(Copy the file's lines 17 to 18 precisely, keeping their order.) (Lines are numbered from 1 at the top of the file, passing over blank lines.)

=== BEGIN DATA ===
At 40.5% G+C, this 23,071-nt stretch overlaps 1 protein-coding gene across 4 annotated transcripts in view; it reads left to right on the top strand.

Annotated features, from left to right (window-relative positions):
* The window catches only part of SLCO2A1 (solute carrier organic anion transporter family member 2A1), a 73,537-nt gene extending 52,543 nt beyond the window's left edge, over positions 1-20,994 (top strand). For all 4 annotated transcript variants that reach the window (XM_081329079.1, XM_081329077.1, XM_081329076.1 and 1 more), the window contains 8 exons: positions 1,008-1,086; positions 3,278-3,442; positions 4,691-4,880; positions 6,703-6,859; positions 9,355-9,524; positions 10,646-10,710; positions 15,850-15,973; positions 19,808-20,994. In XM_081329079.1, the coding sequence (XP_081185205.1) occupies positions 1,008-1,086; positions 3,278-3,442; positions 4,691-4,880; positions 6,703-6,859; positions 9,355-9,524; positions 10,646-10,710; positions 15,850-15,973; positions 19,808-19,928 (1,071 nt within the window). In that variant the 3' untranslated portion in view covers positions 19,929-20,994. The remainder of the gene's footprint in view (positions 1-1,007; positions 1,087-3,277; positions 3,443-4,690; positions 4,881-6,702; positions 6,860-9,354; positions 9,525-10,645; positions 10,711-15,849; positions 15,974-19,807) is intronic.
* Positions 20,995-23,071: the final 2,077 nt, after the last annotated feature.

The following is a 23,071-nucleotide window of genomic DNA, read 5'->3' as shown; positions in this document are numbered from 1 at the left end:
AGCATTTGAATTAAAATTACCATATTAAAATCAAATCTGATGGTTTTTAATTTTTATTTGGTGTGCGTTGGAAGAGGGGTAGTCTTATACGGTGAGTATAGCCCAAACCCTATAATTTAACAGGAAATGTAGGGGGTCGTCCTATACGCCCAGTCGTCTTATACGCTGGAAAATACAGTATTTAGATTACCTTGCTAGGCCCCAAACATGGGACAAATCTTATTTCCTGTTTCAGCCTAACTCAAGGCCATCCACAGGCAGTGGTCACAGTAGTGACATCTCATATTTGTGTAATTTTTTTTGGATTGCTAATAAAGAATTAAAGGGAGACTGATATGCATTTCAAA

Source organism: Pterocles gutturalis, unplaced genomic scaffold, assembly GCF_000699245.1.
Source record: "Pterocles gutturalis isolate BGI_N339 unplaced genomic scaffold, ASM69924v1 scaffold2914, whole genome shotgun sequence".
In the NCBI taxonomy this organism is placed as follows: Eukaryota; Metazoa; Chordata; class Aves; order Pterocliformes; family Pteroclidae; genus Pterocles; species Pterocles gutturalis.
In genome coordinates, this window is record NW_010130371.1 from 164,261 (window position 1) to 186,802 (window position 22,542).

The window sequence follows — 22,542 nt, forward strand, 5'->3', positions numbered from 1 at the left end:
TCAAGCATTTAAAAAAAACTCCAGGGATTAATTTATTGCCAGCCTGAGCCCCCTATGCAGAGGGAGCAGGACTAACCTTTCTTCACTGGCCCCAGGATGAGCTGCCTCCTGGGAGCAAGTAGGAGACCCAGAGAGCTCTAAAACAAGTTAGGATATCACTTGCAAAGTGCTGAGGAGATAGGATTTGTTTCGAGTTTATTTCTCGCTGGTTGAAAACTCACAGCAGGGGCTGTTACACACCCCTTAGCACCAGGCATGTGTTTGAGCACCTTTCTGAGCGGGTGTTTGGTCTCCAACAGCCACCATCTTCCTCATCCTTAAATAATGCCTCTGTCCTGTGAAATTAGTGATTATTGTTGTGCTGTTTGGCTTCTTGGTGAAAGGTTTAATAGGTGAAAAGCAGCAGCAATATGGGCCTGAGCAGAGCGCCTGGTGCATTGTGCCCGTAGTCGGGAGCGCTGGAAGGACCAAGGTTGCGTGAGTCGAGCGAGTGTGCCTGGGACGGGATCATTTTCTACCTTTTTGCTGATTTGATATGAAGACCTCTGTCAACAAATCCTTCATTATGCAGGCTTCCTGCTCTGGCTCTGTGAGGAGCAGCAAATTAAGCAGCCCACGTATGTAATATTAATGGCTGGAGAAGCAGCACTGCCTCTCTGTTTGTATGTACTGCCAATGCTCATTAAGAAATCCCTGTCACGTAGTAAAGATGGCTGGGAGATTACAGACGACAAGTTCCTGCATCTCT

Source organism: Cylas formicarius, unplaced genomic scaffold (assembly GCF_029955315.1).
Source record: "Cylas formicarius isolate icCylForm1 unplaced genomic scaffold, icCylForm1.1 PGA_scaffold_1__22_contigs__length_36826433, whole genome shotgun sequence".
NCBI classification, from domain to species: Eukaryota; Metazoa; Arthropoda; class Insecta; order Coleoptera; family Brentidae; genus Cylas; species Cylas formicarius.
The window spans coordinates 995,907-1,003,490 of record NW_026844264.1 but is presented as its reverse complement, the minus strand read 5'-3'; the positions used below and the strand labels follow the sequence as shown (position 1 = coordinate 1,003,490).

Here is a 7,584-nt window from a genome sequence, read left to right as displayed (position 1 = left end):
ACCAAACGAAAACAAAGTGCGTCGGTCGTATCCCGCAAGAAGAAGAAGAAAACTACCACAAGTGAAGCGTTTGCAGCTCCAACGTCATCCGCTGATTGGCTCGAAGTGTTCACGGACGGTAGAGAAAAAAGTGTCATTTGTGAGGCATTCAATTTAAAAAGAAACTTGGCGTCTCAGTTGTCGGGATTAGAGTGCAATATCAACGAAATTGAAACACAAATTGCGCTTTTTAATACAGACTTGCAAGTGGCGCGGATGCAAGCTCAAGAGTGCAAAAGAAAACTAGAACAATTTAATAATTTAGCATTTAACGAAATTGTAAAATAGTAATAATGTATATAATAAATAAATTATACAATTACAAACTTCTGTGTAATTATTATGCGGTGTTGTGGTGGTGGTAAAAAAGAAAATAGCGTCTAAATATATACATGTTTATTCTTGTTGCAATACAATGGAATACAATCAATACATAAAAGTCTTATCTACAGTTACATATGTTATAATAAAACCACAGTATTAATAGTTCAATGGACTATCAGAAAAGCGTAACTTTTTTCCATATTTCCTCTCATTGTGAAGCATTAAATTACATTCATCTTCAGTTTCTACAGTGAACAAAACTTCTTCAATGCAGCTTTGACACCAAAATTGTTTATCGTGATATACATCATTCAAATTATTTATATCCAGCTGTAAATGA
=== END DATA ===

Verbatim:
Here is a 7,584-nt window from a genome sequence, read left to right as displayed (position 1 = left end):
ACCAAACGAAAACAAAGTGCGTCGGTCGTATCCCGCAAGAAGAAGAAGAAAACTACCACAAGTGAAGCGTTTGCAGCTCCAACGTCATCCGCTGATTGGCTCGAAGTGTTCACGGACGGTAGAGAAAAAAGTGTCATTTGTGAGGCATTCAATTTAAAAAGAAACTTGGCGTCTCAGTTGTCGGGATTAGAGTGCAATATCAACGAAATTGAAACACAAATTGCGCTTTTTAATACAGACTTGCAAGTGGCGCGGATGCAAGCTCAAGAGTGCAAAAGAAAACTAGAACAATTTAATAATTTAGCATTTAACGAAATTGTAAAATAGTAATAATGTATATAATAAATAAATTATACAATTACAAACTTCTGTGTAATTATTATGCGGTGTTGTGGTGGTGGTAAAAAAGAAAATAGCGTCTAAATATATACATGTTTATTCTTGTTGCAATACAATGGAATACAATCAATACATAAAAGTCTTATCTACAGTTACATATGTTATAATAAAACCACAGTATTAATAGTTCAATGGACTATCAGAAAAGCGTAACTTTTTTCCATATTTCCTCTCATTGTGAAGCATTAAATTACATTCATCTTCAGTTTCTACAGTGAACAAAACTTCTTCAATGCAGCTTTGACACCAAAATTGTTTATCGTGATATACATCATTCAAATTATTTATATCCAGCTGTAAATGA